"[On Thursday] there will have to be an extension… Certainly we won't be leaving the European Union on the 29th of March. And secondly we'll be bound to remain in the European Union until or unless we have a [successful] negotiation. And I think at that point we may well be going to the people for a second referendum," Ali said.
The spokesperson added that the current situation favored the idea of holding a second Brexit referendum and at the right moment in the future, the vote would seem more and more inevitable.
"We're taking it in steps, but at the moment it's all in favor, I would say, of a people's vote… But when it happens when all the other options have been rolled out, it's going to start looking increasingly inevitable," Ali said.
At the same time, Ali stressed that the time for a second public vote had not come yet and rushing the referendum could only lead to bad results.
"To ask for it [referendum] and to force a vote too early I think you can lose the vote. So that debate won't happen today and it probably won't even happen tomorrow… for anybody who wants a people's vote that is a good thing. We don't want to take that vote too early as it will focus minds potentially in the wrong way," Ali said.
The idea that the extension of the Brexit deadline was a more likely option than a disorderly withdrawal was also supported by Costas Lapavitsas, professor of economics at the School of Oriental and African Studies, University of London.
"I don't think that it is the most likely outcome that we will leave at the end of the month without a deal. I think the most likely outcome is that some kind of extension will be negotiated although everything is still on the table," Lapavitsas said.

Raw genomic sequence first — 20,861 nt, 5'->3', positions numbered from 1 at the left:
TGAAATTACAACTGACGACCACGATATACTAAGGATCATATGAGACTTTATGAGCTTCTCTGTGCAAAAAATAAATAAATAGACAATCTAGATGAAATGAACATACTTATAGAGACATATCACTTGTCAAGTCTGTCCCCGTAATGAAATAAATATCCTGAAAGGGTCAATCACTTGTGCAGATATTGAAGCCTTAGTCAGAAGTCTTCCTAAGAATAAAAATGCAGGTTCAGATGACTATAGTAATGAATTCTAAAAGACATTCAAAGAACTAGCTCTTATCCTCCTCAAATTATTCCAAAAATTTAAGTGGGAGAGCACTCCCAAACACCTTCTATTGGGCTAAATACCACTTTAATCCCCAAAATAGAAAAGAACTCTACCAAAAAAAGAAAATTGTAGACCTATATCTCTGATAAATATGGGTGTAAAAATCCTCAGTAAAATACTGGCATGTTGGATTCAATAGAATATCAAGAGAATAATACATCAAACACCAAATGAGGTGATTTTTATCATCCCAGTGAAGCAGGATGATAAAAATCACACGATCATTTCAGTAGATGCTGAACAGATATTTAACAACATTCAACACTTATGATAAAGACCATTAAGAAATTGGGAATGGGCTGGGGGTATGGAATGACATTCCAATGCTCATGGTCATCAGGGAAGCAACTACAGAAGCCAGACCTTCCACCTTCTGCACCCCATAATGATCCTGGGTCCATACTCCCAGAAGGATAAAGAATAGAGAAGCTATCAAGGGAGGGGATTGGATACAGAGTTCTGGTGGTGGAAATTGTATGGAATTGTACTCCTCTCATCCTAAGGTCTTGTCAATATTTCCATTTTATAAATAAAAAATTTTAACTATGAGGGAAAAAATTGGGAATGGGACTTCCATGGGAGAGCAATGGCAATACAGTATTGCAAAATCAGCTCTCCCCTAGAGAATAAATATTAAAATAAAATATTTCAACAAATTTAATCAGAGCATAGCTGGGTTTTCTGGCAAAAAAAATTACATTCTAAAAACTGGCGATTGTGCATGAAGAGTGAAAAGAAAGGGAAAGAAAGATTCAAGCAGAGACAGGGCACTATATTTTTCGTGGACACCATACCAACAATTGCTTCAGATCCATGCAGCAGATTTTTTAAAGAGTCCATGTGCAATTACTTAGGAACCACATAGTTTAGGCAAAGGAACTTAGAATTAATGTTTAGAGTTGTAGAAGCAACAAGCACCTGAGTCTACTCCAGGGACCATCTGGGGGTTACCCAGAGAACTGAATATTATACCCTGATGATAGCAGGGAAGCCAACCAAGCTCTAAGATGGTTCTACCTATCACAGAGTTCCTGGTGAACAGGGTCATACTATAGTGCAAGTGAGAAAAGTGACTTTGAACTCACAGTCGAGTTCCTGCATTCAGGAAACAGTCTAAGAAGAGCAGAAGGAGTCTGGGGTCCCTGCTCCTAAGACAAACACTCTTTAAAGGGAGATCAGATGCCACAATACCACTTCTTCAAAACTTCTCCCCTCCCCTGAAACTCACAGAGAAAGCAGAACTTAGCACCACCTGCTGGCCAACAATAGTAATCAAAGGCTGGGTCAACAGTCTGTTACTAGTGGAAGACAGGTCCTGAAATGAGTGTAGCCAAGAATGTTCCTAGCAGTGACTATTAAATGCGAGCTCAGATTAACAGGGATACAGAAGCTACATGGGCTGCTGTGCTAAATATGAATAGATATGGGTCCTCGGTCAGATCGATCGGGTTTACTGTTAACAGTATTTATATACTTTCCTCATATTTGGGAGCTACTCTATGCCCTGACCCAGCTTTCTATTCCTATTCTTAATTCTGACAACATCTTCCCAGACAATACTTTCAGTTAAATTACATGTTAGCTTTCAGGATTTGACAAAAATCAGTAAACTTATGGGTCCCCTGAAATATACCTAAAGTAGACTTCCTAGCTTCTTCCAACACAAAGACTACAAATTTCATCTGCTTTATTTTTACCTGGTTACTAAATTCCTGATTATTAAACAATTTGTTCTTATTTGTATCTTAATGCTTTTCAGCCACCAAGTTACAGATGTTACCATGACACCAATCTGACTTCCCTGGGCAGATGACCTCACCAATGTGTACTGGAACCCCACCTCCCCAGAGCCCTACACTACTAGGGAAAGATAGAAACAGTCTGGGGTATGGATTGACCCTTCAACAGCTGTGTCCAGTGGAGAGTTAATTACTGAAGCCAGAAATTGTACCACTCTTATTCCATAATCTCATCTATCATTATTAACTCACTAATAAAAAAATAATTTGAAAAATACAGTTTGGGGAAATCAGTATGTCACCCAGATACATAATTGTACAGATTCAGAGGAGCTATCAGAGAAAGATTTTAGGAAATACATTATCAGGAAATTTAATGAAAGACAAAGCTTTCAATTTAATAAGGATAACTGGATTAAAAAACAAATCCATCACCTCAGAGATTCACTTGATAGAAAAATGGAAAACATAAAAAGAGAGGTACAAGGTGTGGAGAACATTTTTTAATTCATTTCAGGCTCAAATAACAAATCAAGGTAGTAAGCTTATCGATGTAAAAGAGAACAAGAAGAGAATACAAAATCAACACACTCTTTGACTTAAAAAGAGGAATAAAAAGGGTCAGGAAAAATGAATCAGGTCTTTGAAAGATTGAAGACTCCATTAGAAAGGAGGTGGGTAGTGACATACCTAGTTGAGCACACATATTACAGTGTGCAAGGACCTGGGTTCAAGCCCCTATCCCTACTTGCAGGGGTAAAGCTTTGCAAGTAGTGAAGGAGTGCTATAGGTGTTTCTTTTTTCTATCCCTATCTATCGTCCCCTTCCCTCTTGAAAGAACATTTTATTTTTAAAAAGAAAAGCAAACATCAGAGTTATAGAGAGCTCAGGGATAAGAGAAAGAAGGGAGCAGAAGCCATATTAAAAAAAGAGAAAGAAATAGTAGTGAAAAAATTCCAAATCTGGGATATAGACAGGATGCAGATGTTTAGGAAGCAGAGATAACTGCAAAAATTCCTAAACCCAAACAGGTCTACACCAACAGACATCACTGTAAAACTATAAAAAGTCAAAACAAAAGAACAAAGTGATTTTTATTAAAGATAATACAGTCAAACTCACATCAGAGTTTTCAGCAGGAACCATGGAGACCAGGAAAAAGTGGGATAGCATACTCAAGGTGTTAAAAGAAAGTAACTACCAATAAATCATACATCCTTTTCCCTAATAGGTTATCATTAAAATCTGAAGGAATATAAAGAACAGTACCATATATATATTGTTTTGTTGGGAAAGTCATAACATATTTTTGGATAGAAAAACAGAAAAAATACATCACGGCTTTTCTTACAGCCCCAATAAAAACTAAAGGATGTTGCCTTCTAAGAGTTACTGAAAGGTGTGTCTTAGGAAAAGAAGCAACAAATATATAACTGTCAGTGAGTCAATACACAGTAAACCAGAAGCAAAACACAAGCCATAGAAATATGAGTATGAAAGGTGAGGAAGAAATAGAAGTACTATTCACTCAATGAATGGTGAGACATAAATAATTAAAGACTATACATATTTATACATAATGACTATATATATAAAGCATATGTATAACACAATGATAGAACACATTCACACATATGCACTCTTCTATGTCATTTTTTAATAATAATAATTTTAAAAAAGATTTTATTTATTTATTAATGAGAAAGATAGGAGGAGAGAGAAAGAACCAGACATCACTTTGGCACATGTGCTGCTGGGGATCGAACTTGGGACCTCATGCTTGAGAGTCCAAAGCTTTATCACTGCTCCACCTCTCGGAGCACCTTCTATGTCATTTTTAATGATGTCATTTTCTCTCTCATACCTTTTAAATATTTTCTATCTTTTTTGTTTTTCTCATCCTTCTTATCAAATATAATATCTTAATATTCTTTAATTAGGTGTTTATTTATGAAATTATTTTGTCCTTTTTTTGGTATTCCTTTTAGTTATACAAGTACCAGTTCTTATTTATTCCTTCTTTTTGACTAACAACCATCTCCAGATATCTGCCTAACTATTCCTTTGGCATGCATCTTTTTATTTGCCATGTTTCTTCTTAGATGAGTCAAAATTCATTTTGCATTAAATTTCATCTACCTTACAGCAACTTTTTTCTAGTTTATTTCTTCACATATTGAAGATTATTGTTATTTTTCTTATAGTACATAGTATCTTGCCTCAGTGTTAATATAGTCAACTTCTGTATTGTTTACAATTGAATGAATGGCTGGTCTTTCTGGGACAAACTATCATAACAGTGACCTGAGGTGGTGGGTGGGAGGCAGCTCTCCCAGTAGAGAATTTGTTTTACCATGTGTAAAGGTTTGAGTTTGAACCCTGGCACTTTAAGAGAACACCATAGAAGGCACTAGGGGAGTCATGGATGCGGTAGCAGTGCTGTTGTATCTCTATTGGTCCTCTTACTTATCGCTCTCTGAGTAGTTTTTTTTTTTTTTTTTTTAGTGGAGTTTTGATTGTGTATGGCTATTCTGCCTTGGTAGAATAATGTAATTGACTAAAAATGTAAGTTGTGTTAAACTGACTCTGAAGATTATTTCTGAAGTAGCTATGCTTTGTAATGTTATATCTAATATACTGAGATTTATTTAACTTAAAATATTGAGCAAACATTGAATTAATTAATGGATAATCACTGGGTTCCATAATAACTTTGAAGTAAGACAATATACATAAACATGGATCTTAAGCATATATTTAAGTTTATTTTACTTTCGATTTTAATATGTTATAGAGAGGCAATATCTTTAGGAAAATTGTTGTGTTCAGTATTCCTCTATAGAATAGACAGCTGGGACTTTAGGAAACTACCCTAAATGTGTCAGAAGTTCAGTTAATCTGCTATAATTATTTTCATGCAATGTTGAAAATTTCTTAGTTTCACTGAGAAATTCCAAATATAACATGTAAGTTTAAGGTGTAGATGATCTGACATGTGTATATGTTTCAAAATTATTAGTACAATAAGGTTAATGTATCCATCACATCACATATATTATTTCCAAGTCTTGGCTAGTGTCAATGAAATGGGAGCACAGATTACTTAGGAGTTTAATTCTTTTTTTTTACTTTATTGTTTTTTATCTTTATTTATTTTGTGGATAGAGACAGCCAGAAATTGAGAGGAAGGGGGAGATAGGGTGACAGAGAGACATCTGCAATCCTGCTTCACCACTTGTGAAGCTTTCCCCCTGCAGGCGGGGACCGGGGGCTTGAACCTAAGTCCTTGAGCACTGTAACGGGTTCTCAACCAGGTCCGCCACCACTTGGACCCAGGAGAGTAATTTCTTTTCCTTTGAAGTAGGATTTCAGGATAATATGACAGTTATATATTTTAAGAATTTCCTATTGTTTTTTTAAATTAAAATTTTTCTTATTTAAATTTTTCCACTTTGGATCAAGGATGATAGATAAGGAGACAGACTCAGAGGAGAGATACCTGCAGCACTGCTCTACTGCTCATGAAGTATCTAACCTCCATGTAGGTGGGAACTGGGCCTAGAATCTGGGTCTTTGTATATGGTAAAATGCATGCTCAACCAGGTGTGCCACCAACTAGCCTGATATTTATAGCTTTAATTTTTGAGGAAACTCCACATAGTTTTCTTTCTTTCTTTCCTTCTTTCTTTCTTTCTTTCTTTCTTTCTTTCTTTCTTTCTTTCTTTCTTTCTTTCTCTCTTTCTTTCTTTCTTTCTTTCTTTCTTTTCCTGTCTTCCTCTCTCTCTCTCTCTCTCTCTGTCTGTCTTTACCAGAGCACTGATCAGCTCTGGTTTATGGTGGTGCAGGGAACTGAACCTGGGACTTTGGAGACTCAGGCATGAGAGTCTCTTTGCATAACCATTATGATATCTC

The scholar noted, however, that if the United Kingdom was destined to crash out of the European Union without an agreement, the opposition in the face of the left-wing Labour Party would get an opportunity to propose its way of handling the consequences.
"Really the only Brexit that makes sense for me and the vast majority of people in this country is a left-Brexit. So if we left without a deal it would be possible for the left to propose a whole host of things that would shift the economy and society in the right direction," the professor said.
Unlike Ali, the scholar does not believe that a second Brexit referendum is what the country needs right now because it will not help end the stalemate over the withdrawal from the bloc even if people voted in favor of retaining EU membership.
"If you ask me, as an outside observer, I would say another election is indeed the democratic thing right now. That's what the country needs, it's clear, it's clear to me. Another referendum though, if that's what it came to, wouldn't really settle the [Brexit] question… even if it [Brexit] was reversed it wouldn't really settle it… So the country really needs an election and the Labour party is right to call for one, they are right," Lapavitsas concluded.
The updated withdrawal agreement was presented to the parliament after May secured legally binding changes to the deal as a result of negotiations in Brussels. However, opposition leader Jeremy Corbyn immediately slammed the new version of the deal as nothing even close to what the prime minister had promised to negotiate.
Meanwhile, Speaker of the UK parliament John Bercow said that the government would suggest on Thursday extending Brexit deadline up to June 30 if the lawmakers came to back the divorce agreement by March 20.